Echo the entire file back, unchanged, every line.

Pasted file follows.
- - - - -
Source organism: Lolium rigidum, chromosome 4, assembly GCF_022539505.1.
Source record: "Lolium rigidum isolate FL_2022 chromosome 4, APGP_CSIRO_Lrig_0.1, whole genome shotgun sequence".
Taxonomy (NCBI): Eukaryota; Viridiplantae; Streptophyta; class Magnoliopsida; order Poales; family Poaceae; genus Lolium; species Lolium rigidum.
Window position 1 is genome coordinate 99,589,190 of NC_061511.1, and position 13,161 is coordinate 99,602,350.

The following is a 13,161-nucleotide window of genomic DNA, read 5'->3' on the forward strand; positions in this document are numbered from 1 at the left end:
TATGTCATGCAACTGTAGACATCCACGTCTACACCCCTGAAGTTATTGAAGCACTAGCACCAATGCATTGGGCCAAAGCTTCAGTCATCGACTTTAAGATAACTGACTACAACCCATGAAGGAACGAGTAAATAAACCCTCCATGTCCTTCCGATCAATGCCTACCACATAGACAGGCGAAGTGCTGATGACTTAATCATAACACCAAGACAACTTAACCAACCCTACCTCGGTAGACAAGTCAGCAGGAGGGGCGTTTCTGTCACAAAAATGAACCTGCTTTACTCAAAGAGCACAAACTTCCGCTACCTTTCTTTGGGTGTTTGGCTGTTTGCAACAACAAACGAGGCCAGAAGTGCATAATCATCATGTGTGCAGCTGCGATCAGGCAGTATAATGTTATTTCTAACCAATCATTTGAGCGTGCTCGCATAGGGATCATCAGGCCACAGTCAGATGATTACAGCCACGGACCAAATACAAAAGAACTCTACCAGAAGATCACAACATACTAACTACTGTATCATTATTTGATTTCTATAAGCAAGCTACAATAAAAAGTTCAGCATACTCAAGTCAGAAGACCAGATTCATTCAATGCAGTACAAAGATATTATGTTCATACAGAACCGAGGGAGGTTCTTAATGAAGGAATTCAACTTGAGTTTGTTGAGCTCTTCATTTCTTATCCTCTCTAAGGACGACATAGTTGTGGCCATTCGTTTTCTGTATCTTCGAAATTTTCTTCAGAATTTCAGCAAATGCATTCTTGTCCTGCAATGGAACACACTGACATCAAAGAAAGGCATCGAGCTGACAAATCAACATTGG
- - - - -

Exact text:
Source organism: Lolium rigidum, chromosome 4, assembly GCF_022539505.1.
Source record: "Lolium rigidum isolate FL_2022 chromosome 4, APGP_CSIRO_Lrig_0.1, whole genome shotgun sequence".
Taxonomy (NCBI): Eukaryota; Viridiplantae; Streptophyta; class Magnoliopsida; order Poales; family Poaceae; genus Lolium; species Lolium rigidum.
Window position 1 is genome coordinate 99,589,190 of NC_061511.1, and position 13,161 is coordinate 99,602,350.

The following is a 13,161-nucleotide window of genomic DNA, read 5'->3' on the forward strand; positions in this document are numbered from 1 at the left end:
TATGTCATGCAACTGTAGACATCCACGTCTACACCCCTGAAGTTATTGAAGCACTAGCACCAATGCATTGGGCCAAAGCTTCAGTCATCGACTTTAAGATAACTGACTACAACCCATGAAGGAACGAGTAAATAAACCCTCCATGTCCTTCCGATCAATGCCTACCACATAGACAGGCGAAGTGCTGATGACTTAATCATAACACCAAGACAACTTAACCAACCCTACCTCGGTAGACAAGTCAGCAGGAGGGGCGTTTCTGTCACAAAAATGAACCTGCTTTACTCAAAGAGCACAAACTTCCGCTACCTTTCTTTGGGTGTTTGGCTGTTTGCAACAACAAACGAGGCCAGAAGTGCATAATCATCATGTGTGCAGCTGCGATCAGGCAGTATAATGTTATTTCTAACCAATCATTTGAGCGTGCTCGCATAGGGATCATCAGGCCACAGTCAGATGATTACAGCCACGGACCAAATACAAAAGAACTCTACCAGAAGATCACAACATACTAACTACTGTATCATTATTTGATTTCTATAAGCAAGCTACAATAAAAAGTTCAGCATACTCAAGTCAGAAGACCAGATTCATTCAATGCAGTACAAAGATATTATGTTCATACAGAACCGAGGGAGGTTCTTAATGAAGGAATTCAACTTGAGTTTGTTGAGCTCTTCATTTCTTATCCTCTCTAAGGACGACATAGTTGTGGCCATTCGTTTTCTGTATCTTCGAAATTTTCTTCAGAATTTCAGCAAATGCATTCTTGTCCTGCAATGGAACACACTGACATCAAAGAAAGGCATCGAGCTGACAAATCAACATTGG